Testing

This section describes how to run Wasmtime's tests and add new tests.

Before continuing, make sure you can build Wasmtime successfully. Can't run the tests if you can't build it!

Running All Tests

To run all of Wasmtime's tests (excluding WASI integration tests), execute this command:

cargo test --all

To include WASI integration tests, you'll need wasm32-wasi target installed, which, assuming you're using rustup.rs to manage your Rust versions, can be done as follows:

rustup target add wasm32-wasi

Next, to run all tests including the WASI integration tests, execute this command:

cargo test --features test-programs/test_programs --all

You can also exclude a particular crate from testing with --exclude. For example, if you want to avoid testing the wastime-fuzzing crate — which requires that libclang is installed on your system, and for some reason maybe you don't have it — you can run:

cargo test --all --exclude wasmtime-fuzzing

Testing a Specific Crate

You can test a particular Wasmtime crate with cargo test -p wasmtime-whatever. For example, to test the wasmtime-environ crate, execute this command:

cargo test -p wasmtime-environ

Alternatively, you can cd into the crate's directory, and run cargo test there, without needing to supply the -p flag:

cd crates/environ/
cargo test

Running the Wasm Spec Tests

The spec testsuite itself is in a git submodule, so make sure you've checked it out and initialized its submodule:

git submodule update --init

When the submodule is checked out, Wasmtime runs the Wasm spec testsuite as part of testing the wasmtime-cli crate:

cargo test -p wasmtime-cli

Running WASI Integration Tests Only

WASI integration tests can be run separately from all other tests which can be useful when working on the wasi-common crate. This can be done by executing this command:

cargo test --features test-programs/test_programs -p test-programs

Adding New Tests

Adding Rust's #[test]-Style Tests

For very "unit-y" tests, we add test modules in the same .rs file as the code that is being tested. These test modules are configured to only get compiled during testing with #[cfg(test)].


# #![allow(unused_variables)]
#fn main() {
// some code...

#[cfg(test)]
mod tests {
    use super::*;

    #[test]
    fn some_test_for_that_code() {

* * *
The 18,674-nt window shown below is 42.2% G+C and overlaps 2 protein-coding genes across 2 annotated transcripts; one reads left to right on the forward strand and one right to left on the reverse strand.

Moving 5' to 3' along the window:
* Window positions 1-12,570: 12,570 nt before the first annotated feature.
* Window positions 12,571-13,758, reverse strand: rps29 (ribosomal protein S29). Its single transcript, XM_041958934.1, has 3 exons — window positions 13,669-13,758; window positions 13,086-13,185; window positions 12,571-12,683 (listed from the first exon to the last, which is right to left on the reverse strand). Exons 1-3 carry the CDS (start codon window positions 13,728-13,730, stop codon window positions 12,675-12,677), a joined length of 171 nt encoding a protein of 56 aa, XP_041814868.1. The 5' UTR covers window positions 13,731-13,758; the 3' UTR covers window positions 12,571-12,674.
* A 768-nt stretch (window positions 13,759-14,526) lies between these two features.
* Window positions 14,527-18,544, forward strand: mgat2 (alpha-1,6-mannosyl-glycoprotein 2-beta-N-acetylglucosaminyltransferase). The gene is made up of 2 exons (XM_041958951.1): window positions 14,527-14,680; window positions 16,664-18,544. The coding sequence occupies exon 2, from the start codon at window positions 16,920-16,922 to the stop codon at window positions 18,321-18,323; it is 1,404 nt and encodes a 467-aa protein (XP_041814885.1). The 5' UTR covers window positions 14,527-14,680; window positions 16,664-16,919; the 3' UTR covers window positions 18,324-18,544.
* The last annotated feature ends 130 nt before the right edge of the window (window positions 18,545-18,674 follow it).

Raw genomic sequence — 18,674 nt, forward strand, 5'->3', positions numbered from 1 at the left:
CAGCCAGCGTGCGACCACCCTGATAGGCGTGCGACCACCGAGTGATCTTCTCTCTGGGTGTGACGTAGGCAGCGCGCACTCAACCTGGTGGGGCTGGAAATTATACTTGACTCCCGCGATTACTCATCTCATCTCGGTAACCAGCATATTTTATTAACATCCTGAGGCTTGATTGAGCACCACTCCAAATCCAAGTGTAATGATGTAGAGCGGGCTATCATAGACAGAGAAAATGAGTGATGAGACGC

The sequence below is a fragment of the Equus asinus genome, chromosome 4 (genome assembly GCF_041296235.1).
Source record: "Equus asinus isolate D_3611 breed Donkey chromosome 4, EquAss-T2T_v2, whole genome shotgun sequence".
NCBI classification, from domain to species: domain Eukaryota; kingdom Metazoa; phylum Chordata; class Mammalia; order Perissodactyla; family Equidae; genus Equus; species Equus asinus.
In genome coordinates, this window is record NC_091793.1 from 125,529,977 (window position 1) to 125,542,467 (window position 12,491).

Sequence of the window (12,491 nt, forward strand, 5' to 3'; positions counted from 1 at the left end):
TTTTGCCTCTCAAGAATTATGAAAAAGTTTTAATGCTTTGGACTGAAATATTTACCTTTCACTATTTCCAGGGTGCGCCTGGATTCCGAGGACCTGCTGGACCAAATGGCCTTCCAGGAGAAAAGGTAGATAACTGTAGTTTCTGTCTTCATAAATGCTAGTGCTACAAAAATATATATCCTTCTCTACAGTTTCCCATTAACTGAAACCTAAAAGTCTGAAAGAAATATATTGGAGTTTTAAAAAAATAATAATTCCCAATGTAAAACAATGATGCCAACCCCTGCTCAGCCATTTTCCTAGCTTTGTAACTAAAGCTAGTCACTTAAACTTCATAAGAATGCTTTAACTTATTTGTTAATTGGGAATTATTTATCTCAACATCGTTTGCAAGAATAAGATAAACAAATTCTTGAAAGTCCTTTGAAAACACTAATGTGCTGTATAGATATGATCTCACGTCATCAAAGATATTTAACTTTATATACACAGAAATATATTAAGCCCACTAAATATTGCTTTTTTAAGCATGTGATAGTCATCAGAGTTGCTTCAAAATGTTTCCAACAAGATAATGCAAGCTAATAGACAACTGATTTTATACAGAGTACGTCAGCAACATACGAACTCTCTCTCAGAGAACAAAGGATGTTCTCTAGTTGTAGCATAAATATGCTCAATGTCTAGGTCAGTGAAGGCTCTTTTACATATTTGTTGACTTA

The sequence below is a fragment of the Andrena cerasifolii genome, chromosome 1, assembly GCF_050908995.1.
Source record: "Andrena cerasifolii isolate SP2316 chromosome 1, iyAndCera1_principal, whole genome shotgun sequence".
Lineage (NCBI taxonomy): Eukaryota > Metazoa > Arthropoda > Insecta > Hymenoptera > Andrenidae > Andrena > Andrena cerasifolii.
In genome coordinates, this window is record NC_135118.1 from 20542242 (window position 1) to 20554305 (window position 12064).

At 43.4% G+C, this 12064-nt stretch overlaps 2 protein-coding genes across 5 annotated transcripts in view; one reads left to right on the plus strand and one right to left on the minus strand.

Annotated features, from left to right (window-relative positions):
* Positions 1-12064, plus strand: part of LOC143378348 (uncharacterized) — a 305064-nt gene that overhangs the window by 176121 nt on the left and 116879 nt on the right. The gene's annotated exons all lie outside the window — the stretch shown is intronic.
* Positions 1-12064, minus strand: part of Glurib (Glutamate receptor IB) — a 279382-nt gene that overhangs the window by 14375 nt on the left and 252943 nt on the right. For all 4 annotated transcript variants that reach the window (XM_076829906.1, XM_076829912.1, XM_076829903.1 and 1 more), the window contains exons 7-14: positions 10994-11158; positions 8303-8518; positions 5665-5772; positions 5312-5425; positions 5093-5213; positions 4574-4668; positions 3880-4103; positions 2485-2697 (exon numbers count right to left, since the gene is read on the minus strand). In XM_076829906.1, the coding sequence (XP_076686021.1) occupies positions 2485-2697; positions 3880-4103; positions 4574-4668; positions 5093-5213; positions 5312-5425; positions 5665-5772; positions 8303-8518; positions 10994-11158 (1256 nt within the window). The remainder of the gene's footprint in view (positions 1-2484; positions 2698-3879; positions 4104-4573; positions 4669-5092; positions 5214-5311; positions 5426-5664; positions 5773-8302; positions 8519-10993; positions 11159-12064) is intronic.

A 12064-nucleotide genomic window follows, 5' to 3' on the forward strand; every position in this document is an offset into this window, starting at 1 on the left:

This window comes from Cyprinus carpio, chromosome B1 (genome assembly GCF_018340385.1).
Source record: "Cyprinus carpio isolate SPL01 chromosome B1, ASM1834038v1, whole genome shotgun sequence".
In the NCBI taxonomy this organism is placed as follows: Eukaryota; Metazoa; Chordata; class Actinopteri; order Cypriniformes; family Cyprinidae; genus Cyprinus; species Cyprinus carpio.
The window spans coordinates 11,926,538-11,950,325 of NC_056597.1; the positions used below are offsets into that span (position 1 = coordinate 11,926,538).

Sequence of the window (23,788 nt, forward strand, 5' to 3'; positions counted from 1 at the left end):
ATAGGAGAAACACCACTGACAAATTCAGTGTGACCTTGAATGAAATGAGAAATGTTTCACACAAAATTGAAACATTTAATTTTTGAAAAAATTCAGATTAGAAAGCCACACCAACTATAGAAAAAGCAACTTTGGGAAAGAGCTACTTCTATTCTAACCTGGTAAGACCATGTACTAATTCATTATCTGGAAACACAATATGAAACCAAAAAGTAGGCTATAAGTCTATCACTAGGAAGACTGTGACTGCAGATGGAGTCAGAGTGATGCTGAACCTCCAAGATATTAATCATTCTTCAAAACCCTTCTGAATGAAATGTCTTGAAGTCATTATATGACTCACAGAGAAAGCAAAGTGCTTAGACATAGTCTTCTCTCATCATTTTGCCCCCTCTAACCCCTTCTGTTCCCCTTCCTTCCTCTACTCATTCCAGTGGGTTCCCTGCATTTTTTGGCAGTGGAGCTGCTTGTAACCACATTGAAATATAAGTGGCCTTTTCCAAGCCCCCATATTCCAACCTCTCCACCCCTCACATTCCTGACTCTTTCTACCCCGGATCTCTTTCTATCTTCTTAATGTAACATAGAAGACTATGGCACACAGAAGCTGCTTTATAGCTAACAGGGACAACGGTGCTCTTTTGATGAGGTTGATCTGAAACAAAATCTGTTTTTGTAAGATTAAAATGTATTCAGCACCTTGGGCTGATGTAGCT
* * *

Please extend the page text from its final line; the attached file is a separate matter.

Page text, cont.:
// ...
    }
}
#}

If you're writing a unit test and a test module doesn't already exist, you can create one.

For more "integration-y" tests, we create a tests directory within the crate, and put the tests inside there. For example, there are various code cache-related tests at crates/environ/tests/cache_*.rs. Always feel free to add a tests directory to a crate, if you want to add a new test and there aren't any existing tests.

Adding Specification-Style Wast Tests

We use the spec testsuite as-is and without custom patches or a forked version. This probably isn't what you want to modify when adding a new Wasmtime test!

When you have a Wasmtime-specific test that you'd like to write in Wast and use the Wast-style assertions, you can add it to our "misc testsuite". The misc testsuite uses the same syntax and assertions as the spec testsuite, but lives in tests/misc_testsuite. Feel free to add new tests to existing tests/misc_testsuite/*.wast files or create new ones as needed. These tests are run as part of the wasmtime-cli crate's tests.

If you have a new test that you think really belongs in the spec testsuite, make sure it makes sense for every Wasm implementation to run your test (i.e. it isn't Wasmtime-specific) and send a pull request upstream. Once it is accepted in the upstream repo, we can update our git submodule and we'll start running the new tests.

Adding WASI Integration Tests

When you have a WASI-specific test program that you'd like to include as a test case to run against our WASI implementation, you can add it to our test-programs crate. In particular, you should drop a main-style Rust source file into crates/test-programs/wasi-tests/src/bin/some_new_test.rs with a name of your choice. And that's it! The build script included in the test-programs crate will automatically generate the necessary boilerplate code for your test program so that it's run on all supported hosts.

If you would like to tweak which host to run the test program against however (for instance, only on Unix but on Windows), you can tweak that in the build script located under crates/test-programs/build.rs.